Herbicide Treatment of Water Chestnut

The proliferation of invasive plants such as water chestnut and hydrilla in the Connecticut River, its tributaries, and local ponds has led to more common use of EPA-approved herbicides by government agencies such as the U.S. Army Corps of Engineers (USACE), the U.S. Fish and Wildlife Service (FWS), and the State of Connecticut’s Office of Aquatic Invasive Species (OAIS).

Paddlers work on a thick mat of water chestnut plants. If we can pull out the plants, the challenge becomes how to carry them, and then where to dispose of them.

The Jonah Center has asked each of these agencies for advice on how best to manage the water chestnut infestation in the Mattabesset River (Floating Meadows). The message we have heard is consistent. Hand-pulling is best where it is feasible. But there are some shallow areas with dense, stubborn infestations where hand-pulling by paddlers is not effective. Such areas represent a small percentage of the total surface area, but the seeds from these remote patches keep germinating in deeper areas, producing more patches that hand-pullers face each year. Every year, the seed bank in these coves and creeks grows.

All the government agencies list above tell us that herbicides are the only effective option where hand-pulling is not productive. In this case, we are talking about 7 acres in the entire Floating Meadows. Scientists at the Connecticut Agricultural Experiment Station Office of Aquatic Invasive Species have said that proper use (by licensed applicators)  of EPA-approved herbicides (of which there are very few approved for aquatic plants) does not endanger wildlife, since the chemicals are quickly absorbed by the plants, and what is not absorbed breaks down quickly. Another method we explored, mechanical removal, or mowing the plants, kills the frogs and turtles that hang out among the plants near the water surface.  Allowing thick mats of plants to remain covering the water surface, degrades the ecosystem for fish and birds that feed on fish by blocking the sunlight, oxygen, and water circulation that a healthy habitat requires. Allow these thick mats to spread seriously endangers the habitat for fish and birds.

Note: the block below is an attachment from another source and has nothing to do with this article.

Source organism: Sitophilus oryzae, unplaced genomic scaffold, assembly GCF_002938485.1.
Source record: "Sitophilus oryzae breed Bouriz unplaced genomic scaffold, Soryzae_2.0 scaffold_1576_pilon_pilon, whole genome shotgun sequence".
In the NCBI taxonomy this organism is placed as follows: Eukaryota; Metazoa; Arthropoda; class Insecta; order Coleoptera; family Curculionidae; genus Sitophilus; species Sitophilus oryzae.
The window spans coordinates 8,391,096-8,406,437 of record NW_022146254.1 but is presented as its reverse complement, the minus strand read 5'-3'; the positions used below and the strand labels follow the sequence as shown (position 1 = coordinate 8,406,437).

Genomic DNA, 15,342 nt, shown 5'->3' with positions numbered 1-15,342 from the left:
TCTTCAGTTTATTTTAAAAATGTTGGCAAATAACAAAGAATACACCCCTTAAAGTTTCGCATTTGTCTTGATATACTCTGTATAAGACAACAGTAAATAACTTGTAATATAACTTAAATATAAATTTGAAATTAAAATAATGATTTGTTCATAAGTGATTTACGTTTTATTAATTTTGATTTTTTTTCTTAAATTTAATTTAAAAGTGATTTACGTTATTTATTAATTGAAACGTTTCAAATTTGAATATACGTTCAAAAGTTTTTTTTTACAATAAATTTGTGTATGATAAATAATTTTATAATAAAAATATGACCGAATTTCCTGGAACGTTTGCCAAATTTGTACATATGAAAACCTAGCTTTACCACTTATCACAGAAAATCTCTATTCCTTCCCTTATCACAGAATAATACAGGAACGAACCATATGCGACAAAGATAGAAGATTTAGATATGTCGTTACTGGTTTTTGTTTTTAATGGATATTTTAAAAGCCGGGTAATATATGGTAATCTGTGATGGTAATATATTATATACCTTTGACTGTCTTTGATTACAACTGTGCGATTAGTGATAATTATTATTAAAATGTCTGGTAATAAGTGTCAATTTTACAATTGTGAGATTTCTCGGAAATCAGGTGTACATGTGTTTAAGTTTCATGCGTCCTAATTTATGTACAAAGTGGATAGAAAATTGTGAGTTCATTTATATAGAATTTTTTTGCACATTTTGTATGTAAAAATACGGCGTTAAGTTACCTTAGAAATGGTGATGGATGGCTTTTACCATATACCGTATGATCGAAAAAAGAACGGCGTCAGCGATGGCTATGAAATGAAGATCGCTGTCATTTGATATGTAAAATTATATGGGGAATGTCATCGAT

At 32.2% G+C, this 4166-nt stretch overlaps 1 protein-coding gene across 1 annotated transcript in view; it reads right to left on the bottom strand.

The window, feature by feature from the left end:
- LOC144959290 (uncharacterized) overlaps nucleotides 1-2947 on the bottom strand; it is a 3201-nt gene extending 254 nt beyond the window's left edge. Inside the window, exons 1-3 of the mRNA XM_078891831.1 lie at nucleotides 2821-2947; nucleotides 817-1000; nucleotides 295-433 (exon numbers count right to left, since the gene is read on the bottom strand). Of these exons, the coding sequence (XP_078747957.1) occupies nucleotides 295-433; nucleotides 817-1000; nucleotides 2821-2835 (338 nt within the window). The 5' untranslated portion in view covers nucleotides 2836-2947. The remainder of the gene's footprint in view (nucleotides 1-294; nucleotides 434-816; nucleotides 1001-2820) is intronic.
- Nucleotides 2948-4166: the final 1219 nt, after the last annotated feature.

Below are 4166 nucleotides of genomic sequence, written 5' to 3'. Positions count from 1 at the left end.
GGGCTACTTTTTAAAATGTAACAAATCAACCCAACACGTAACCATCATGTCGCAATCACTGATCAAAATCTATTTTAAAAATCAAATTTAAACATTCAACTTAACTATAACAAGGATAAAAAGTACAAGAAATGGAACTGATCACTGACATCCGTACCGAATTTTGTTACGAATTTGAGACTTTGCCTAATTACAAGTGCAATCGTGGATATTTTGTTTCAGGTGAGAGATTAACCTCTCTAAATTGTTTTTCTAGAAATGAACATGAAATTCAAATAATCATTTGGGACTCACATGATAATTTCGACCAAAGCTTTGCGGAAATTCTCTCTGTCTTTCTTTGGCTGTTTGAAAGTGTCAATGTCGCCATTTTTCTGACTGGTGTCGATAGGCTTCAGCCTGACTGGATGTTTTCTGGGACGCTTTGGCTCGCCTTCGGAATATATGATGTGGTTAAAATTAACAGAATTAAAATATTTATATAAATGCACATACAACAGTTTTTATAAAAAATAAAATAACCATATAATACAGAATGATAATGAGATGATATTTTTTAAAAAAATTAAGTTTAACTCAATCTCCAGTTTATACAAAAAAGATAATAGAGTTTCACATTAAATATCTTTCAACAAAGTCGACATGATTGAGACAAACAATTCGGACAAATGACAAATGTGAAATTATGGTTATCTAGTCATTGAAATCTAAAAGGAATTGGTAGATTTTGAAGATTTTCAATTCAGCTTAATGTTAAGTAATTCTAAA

The Jonah Center has engaged the OAIS, the RiverCOG, and the Connecticut River Conservancy to help us consider herbicide use in those remote coves and creeks where hand-pulling has not been sufficient. Following these consultations, we solicited proposals from 3 companies, and have engaged The Pond & Lake Connection to apply Diquat.  This is a contact herbicide that is quickly absorbed by plants and quickly breaks down in the water so it does not spread from the application area, When used properly, it does not harm animal wildlife. There is no swimming restriction required after Diquat is used, which is a sign of its relative safety for animals. Still, we will warn the public to stay away from the area for 48 hours after Diquat has been applied.

While the timing of applications is subject to several factors (weather, water level, when the plants emerge) we expect that The Pond & Lake Connection will apply Diquat once around July 1 and once in late July.